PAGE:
Google released Android 11 Developer Preview 3 today to its supported Pixel devices, including the Pixel 2, Pixel 3, Pixel 3a, and Pixel 4. We still aren’t quite to the beta stage yet, so you won’t just be able to easily enroll in this preview like you have been able to in the past. We are close, though, as this should be the last big preview build before the Android 11 beta shows up in May.
Google says this update contains “bug fixes and a set of productivity improvements,” basically as what we are assuming is a final preview before this goes into beta and opens up to a much wider audience. Flash if you like to live dangerously, my friends.
Here’s the DP3 build info:
Date: April 23, 2020
Emulator support: x86 (32/64-bit)
Security patch level: April 2020
Google Play services: 20.12.14
For those running previous Android 11 Developer Previews, Google is offering an over-the-air (OTA) update for this release. Factory images are still available too, plus you can use the new Android Flash Tool this time. There are plenty of options, even if we don’t yet have a beta.
Install Android 11 Developer Preview 3
What’s new in Android 11 DP3?
Again, this is not a consumer build and is still mostly built for for developers to continue testing apps on. Because of that, the following are the bullet points that Google wants to highlight:
- App exit reasons updates: Based on developer feedback, the Android team has updated the exit reasons API, allowing developers to request details of the app’s recent exits.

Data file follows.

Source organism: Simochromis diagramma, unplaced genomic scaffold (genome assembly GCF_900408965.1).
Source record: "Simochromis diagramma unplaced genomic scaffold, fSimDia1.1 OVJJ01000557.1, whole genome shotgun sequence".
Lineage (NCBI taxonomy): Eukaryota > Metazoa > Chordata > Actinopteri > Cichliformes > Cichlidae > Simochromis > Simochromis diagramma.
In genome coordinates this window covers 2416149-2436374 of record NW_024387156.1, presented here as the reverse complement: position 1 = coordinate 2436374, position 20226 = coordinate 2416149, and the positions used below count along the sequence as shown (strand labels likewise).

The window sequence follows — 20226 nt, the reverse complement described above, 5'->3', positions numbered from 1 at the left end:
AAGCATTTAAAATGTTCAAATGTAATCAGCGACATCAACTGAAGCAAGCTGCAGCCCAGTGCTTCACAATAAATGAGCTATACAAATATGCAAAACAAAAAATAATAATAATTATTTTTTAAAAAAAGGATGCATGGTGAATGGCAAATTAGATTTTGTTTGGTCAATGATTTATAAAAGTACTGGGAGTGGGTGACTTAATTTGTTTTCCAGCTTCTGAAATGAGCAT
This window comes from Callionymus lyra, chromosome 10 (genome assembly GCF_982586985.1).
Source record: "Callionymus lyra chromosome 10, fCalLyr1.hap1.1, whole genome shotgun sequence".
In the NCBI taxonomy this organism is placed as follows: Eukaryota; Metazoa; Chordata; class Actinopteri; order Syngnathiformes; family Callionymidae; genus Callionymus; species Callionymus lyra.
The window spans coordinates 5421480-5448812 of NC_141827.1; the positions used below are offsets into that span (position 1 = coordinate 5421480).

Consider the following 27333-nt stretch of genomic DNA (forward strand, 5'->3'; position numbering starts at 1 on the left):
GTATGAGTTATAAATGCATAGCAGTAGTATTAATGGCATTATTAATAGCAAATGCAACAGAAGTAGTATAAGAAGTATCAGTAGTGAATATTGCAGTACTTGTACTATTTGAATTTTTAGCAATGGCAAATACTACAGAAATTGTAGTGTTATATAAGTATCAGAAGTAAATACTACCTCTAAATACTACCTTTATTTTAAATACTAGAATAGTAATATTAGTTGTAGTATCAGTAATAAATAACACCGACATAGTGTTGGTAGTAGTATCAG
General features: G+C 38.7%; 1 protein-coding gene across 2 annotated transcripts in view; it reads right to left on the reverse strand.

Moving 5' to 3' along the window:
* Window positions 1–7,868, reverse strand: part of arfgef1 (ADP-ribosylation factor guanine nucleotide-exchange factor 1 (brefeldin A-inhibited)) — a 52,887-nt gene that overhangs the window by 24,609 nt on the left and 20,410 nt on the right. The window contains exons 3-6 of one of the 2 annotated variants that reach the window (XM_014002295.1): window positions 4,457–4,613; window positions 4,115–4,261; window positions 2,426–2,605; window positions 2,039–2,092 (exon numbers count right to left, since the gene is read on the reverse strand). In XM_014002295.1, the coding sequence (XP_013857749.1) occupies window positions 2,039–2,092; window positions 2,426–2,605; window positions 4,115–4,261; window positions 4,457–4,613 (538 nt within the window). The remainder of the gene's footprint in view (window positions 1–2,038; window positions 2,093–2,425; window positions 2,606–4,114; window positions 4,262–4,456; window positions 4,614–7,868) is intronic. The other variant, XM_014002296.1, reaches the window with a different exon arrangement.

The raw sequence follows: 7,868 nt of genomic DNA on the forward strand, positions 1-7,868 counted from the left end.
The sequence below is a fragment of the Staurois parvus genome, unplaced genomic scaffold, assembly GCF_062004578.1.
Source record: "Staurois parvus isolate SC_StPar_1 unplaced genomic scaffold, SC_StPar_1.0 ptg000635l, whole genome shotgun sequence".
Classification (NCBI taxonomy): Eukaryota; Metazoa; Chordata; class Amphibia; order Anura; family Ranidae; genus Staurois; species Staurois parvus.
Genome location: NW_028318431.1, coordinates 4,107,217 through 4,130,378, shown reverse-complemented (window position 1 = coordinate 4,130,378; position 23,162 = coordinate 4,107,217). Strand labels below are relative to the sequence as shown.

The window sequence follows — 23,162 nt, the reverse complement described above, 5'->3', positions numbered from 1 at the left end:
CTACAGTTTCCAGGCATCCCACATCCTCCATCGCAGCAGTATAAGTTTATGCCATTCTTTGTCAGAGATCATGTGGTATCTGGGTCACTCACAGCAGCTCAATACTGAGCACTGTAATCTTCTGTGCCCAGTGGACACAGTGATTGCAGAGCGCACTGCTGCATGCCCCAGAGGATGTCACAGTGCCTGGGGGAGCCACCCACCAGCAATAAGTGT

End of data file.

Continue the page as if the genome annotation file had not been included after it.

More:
- ADB Incremental: Installing very large APKs with ADB (Android Debug Bridge) during development can be slow and impact developer productivity, especially for Android game developers. In Android 11, developers can use ADB Incremental to make installing large APKs (2GB+) from their development computer to an Android 11 device up to 10x faster. This new feature is part of a continued investment in new tools to help developers build games for Android efficiently.
- Wireless Debugging: Android 11 includes a revamped debugging experience using ADB over a Wi-Fi connection. Wireless Debugging on Android 11 does not need a cable to set up, remembers connections over time, and can utilize the full speed of the latest Wi-Fi standards, greatly speeding up developer workflows.
For more, be sure to checkout the latest blog post at the Android Developers Blog.